William Shakespeare was arguably the most influential writer in all of English literature. One of his plays, Hamlet, seems to have become so influential that it has profoundly affected the course of Western literature and culture even after 400 years. From Hamlet, I have chosen three themes that Shakespeare developed so beautifully: 1) The impossibility of certainty, 2) The complexity of action and 3) The mystery of life and death. These ideas are further advanced in Tom Stoppard’s existentialist work, Rosencrantz and Guildenstern are Dead. Through absurdity, we are lead to believe that 1) The world is incomprehensible, 2) We are insignificant and incapable of making meaningful choices and 3) We are but players on a stage.
The very purpose of life
In effect, Stoppard’s ideas are the same as Shakespeare’s, illustrated with an equal amount of wit, but in a much more bleak and sarcastic style. I dispute these ideas and in contrast, it is my contention that 1) We can choose what we believe about and do with our lives, 2) We have power to act and can cause things to happen and 3) We can be certain about our choices to act in this life. In fact, making choices and acting upon those choices is the very purpose of life. The process of choosing and acting brings great meaning and fulfillment to our lives and is of significant value to our mental health and happiness. It is by not acting that we forfeit opportunities for growth.
Removing doubt from our lives
When the ghost appears to Hamlet and makes him swear to avenge his father’s murder, Hamlet does not seek that vengeance right away. Hamlet is not sure that he believes the ghost is who he says he is or if he is telling the truth. He is uncertain. He is placed in a difficult situation and wants to be certain that Claudius is guilty before taking action. In an effort to gather support for his sworn course of action, he feigns madness and causes actions that will help him ascertain the veracity of the events related by the ghost. He asks the players to change the production so he can watch the reaction of Claudius when he sees his crime revealed in dramatic form. These are the actions of a very thoughtful and intelligent man. It is obvious that his madness is an act. So it is not so impossible to be certain about things. Perhaps it just takes a little time and planning. A little later Hamlet witnesses Claudius confess his crime in prayer, thus his doubts are removed.
Dealing with uncertainty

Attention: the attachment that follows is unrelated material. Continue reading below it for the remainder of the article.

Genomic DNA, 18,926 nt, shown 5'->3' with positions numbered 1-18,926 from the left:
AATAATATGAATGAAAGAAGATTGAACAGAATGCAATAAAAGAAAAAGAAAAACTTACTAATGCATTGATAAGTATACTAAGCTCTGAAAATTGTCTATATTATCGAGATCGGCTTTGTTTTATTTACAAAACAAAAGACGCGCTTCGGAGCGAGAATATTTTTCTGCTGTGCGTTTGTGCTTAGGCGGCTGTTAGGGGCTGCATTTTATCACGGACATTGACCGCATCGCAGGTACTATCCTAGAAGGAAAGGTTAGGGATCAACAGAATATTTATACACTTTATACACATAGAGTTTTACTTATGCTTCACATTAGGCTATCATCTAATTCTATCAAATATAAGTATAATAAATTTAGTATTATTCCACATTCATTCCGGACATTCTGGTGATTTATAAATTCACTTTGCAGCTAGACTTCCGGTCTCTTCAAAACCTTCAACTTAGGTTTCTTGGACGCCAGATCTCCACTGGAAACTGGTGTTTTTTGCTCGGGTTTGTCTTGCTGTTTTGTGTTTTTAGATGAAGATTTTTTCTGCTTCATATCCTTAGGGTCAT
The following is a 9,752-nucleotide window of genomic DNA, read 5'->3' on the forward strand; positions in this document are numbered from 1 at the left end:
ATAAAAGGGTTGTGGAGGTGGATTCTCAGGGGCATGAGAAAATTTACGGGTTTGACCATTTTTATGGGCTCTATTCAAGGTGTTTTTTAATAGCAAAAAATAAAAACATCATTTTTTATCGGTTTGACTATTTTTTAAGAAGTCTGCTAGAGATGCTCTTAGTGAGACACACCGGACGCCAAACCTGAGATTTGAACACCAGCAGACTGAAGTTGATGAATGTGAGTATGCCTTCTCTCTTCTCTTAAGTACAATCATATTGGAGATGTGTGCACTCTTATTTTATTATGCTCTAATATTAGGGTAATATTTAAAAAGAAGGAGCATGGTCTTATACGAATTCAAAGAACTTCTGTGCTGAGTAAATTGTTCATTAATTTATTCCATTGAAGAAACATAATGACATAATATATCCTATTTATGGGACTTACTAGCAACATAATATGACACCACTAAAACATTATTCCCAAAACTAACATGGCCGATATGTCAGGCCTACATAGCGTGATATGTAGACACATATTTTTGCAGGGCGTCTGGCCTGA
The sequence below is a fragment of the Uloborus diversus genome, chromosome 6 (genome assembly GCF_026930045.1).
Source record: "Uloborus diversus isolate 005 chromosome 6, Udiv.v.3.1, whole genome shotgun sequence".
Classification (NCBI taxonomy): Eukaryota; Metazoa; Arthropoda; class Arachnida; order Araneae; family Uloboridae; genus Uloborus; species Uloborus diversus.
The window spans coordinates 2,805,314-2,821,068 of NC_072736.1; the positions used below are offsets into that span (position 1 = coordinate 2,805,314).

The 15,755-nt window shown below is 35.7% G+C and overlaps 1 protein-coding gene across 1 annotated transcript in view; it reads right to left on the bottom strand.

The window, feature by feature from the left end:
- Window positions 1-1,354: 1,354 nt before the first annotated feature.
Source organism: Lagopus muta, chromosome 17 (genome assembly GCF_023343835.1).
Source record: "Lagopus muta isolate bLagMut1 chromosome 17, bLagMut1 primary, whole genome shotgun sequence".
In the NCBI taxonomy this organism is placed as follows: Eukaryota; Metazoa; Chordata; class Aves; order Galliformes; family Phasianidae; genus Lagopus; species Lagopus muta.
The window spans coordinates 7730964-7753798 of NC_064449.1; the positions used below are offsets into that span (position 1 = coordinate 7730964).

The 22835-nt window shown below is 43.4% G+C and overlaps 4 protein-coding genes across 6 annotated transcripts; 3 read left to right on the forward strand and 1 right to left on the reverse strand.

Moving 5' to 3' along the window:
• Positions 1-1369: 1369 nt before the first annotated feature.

In response to the confusion expressed by Guildenstern at the incomprehensibility of the events unfolding around him, the Player in Act II of Rosencrantz and Guildenstern are Dead says, “Uncertainty is the normal state. You’re nobody special.” Tom Stoppard purposefully demonstrates for us that Guildenstern does not have all the information he needs to make sense of the world around him. Obviously, Stoppard is relating that we are all in the same boat in that we also do not know of everything in the script, so to speak, except for the small part we play.
To act or be acted upon
Of course we are not really in the same boat as Rosencrantz and Guildenstern in that we live in the real world where we can seek out and obtain more information if we chose to do so. They are only actors, figments of the imagination of Shakespeare and Stoppard, with no control over their lives. In a sense, they are being acted upon by the whims of the authors. With their limited viewpoint, life does seem incomprehensible and impossible to be certain about anything. On the other hand, we can discover, learn and choose to be certain in our beliefs about life around us.
Philosophies and belief systems
When the Player in Act III of Rosencrantz and Guildenstern are Dead says, “Life is a gamble, at terrible odds—if it was a bet you wouldn’t take it,” he is implying that the universe is unfair and does not discriminate between good people and bad; that rewards and punishments are entirely random. But is the world such a chaotic place as Stoppard seems to believe it is as expressed through the words of the Player? We go to great effort to create meaning in our lives, developing belief systems and philosophies that give us comfort and a sense of order. It’s true that we cannot control the elements and we cannot control what other people say or do, but we, all of us, have created philosophies or adopted religious ideas to help us cope with the seeming disorder and confusion. Thus, we create our own sense of order and fairness, especially if we look at this life as only a small part of our existence, a mere blip on the timeline of eternity.
To be or not to be
In what may be the most famous speech in the English language, Hamlet examines the mystery of life and death, weighing the moral ramifications of living and dying. “To be, or not to be,” he poses; to live, or not to live. Is it nobler to suffer a life full of “the slings and arrows of outrageous fortune,” or to seek to end one’s suffering through death? He compares death to sleep and thinks of the end to pain, suffering and uncertainty that it might bring. In fact, he decides that it would be better to die than to live with the heartache and shocks of life.
Philosophical inquiry not enough
But then he considers the afterlife and the dread of possibly trading one miserable existence for something unknown but conceivably worse. He concludes that this dread makes “cowards of us all,” and so we thus continue to suffer through lovesickness, hard work, political oppression and a host of other undesirable afflictions common to all in this life. This speech connects several of the main themes of the play, including the idea of uncertainty, inability to act and the mystery of death. Hamlet is deeply passionate and relentlessly logical but he has demonstrated for us the difficulty of knowing truth through philosophical inquiry alone. There must be another way.